drwxr-xr-x   6 karthikeyan.shanmuga  253301862  192 Nov 16 22:11 .
drwxr-xr-x   3 karthikeyan.shanmuga  253301862   96 Nov 16 22:11 fixtures
drwxr-xr-x   4 karthikeyan.shanmuga  253301862  128 Nov 16 22:11 support
drwxr-xr-x   3 karthikeyan.shanmuga  253301862   96 Nov 16 22:12 integration
drwxr-xr-x  19 karthikeyan.shanmuga  253301862  608 Nov 17 00:22 ..
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You can run the sample test in the Cypress UI to see how it is working.


Now let's remove the example test and create our own. Do the following,

cd integrations

touch app.spec.ts
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Add the following content to the app.spec.ts file

// app.spec.ts 

describe('home page', () => {
  it('checking for tags', () => {
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Make sure to add the "baseUrl": "http://localhost:3000" to  cypress.json configuration file.

Code Walkthrough:

  1. describe and it come from Mocha.
  2. expect comes from Chai.
  3. Since we have configured the baseUrl to our local development url. We will be replacing We can just straight away visit the root of our application with cy.visit('/').
  4. In next two consecutive lines , we are checking to see if h1 and p we added to our index.tsx file is visible in the DOM

Running your Cypress tests:

Since Cypress is testing a real Next.js application, it requires the Next.js server to be running prior to starting Cypress.

Run npm run build and npm run start, then run npm run cypress in another terminal window to start Cypress.

Alright before automating by connecting it with Github actions CI. Let's connect it with Percy.

Connecting with Percy :

Install @percy/cypress and @percy/cli:

$ yarn add --dev @percy/cli @percy/cypress

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In order to add Percy snapshots to your Cypress tests, you'll need to first import the @percy/cypress package into your cypress/support/index.js file:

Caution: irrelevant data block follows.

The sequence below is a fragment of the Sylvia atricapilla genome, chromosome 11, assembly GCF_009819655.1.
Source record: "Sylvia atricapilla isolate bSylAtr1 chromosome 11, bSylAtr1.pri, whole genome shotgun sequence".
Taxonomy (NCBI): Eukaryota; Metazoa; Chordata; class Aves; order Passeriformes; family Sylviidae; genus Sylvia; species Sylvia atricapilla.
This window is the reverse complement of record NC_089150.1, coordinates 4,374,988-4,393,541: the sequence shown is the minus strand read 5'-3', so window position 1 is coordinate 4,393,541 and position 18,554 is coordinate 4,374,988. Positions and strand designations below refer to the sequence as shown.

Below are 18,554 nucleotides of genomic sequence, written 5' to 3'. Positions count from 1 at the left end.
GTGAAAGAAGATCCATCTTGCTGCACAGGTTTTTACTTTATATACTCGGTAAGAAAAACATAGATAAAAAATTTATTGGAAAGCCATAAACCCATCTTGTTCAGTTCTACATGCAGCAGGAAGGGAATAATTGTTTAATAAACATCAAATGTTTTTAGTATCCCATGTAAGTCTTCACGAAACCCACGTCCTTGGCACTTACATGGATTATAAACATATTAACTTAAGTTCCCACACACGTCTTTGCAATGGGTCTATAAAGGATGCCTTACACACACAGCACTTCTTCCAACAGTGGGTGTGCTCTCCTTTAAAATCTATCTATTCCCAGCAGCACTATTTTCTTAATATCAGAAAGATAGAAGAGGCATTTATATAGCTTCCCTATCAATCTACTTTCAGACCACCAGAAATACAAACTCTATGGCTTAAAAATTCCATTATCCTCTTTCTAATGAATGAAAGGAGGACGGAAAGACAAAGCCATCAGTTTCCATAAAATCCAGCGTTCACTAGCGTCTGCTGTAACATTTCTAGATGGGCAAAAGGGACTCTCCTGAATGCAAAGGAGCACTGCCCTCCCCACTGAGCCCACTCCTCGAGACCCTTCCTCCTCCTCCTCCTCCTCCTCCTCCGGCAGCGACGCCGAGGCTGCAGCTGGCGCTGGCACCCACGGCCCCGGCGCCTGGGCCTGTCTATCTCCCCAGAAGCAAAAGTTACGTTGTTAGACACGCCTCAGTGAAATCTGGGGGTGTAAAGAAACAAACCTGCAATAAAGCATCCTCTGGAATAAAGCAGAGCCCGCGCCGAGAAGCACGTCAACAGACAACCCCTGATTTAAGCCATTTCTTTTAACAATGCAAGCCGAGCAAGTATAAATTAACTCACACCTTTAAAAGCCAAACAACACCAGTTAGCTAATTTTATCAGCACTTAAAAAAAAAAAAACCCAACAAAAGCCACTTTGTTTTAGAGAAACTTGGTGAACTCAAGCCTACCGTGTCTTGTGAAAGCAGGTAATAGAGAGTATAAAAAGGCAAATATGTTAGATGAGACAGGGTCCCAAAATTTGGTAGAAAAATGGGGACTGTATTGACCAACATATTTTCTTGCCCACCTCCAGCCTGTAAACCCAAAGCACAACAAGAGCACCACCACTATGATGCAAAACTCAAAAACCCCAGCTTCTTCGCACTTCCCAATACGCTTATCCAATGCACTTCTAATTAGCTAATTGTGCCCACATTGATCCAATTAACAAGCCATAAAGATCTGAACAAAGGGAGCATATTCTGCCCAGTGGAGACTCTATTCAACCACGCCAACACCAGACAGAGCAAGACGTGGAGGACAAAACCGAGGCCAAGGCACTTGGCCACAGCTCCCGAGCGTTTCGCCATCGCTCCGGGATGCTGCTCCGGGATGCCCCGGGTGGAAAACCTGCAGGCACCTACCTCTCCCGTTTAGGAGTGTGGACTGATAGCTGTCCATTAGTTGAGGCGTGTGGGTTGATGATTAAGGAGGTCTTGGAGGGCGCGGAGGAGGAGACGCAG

import '@percy/cypress';
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Head over to the app.spec.ts file and add the following line.

// for visual diffing
cy.percySnapshot('Home page')
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Once done your app.spec.ts file should look something like this.

describe('home page', () => {
    it('checking for the tags', () => {

        // Take a snapshot for visual diffing

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Note: Since our project is using typescript, please include the following types in the tsconfig.json.

"types": ["cypress","@percy/cypress"]
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Since we have not connected to the CI yet , let's see how we can run the test in our local and send the screenshot to Percy for visual diffing. We need PERCY_TOKEN for this.

Create an account in Browserstack if you don't have one and navigate to Percy.

  • Create a new project and give the name as percy-cypress-demo and connect it your github repository.


  • Copy PERCY_TOKEN from the new project screen, then run:

export PERCY_TOKEN=your_token_here

npx percy exec -- cypress run
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This will run the Percy test in your local environment and send the build to Percy. since it is the first build it will be considered as the base build and used for comparison.


Let's automate the process shall we.

Connecting with CI - Github Action

Let's connect it with our CI pipeline. We will be using Github actions to achieve this. Create a workflow file in our root directory.

From Next.js docs👇

You can install the start-server-and-test package and add it to the package.json . In the scripts field: "test": "start-server-and-test start http://localhost:3000 cypress" to start the Next.js production server in conjunction with Cypress. Remember to rebuild your application after new changes.